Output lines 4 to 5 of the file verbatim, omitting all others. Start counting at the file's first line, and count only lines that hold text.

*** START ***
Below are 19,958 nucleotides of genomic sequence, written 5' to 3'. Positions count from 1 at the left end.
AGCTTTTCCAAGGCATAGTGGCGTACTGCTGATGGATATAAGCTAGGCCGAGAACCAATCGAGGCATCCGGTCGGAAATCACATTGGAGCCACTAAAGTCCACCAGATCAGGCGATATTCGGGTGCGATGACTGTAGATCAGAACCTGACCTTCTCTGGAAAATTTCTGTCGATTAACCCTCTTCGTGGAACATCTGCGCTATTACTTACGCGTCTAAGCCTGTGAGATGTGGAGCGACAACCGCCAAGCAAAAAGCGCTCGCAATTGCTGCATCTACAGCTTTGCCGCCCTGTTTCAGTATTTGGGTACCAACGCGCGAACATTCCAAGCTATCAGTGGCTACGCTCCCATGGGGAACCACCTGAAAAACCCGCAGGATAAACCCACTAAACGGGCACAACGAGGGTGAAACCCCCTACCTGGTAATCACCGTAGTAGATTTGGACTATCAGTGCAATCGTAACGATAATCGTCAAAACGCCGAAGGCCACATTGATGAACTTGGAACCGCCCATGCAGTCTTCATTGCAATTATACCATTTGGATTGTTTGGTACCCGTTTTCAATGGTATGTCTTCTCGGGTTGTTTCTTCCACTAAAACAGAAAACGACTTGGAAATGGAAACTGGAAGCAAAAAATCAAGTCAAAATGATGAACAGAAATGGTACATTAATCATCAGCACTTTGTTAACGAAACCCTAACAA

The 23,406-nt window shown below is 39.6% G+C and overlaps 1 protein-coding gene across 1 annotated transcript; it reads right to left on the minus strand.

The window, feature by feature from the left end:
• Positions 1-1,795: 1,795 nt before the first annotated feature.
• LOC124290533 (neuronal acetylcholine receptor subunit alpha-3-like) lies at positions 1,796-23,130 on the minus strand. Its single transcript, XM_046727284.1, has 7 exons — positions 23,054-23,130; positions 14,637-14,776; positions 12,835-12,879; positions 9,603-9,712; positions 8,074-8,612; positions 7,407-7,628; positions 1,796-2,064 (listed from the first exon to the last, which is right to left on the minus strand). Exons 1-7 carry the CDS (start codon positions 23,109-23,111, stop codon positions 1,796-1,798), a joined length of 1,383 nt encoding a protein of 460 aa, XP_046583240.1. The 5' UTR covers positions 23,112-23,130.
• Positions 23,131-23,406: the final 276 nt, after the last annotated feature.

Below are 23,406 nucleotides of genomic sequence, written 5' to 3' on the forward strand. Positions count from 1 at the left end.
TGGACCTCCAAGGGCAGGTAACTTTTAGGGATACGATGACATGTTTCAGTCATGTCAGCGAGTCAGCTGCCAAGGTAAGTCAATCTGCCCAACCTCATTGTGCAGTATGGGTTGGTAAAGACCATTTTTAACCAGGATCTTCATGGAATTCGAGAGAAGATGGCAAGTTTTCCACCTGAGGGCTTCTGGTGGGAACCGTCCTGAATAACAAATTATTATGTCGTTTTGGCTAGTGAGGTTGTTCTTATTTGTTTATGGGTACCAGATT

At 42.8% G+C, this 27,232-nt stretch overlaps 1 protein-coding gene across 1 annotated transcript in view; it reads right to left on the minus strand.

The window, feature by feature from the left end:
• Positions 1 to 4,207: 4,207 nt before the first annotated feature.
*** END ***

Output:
The window, feature by feature from the left end:
• Positions 1-1,795: 1,795 nt before the first annotated feature.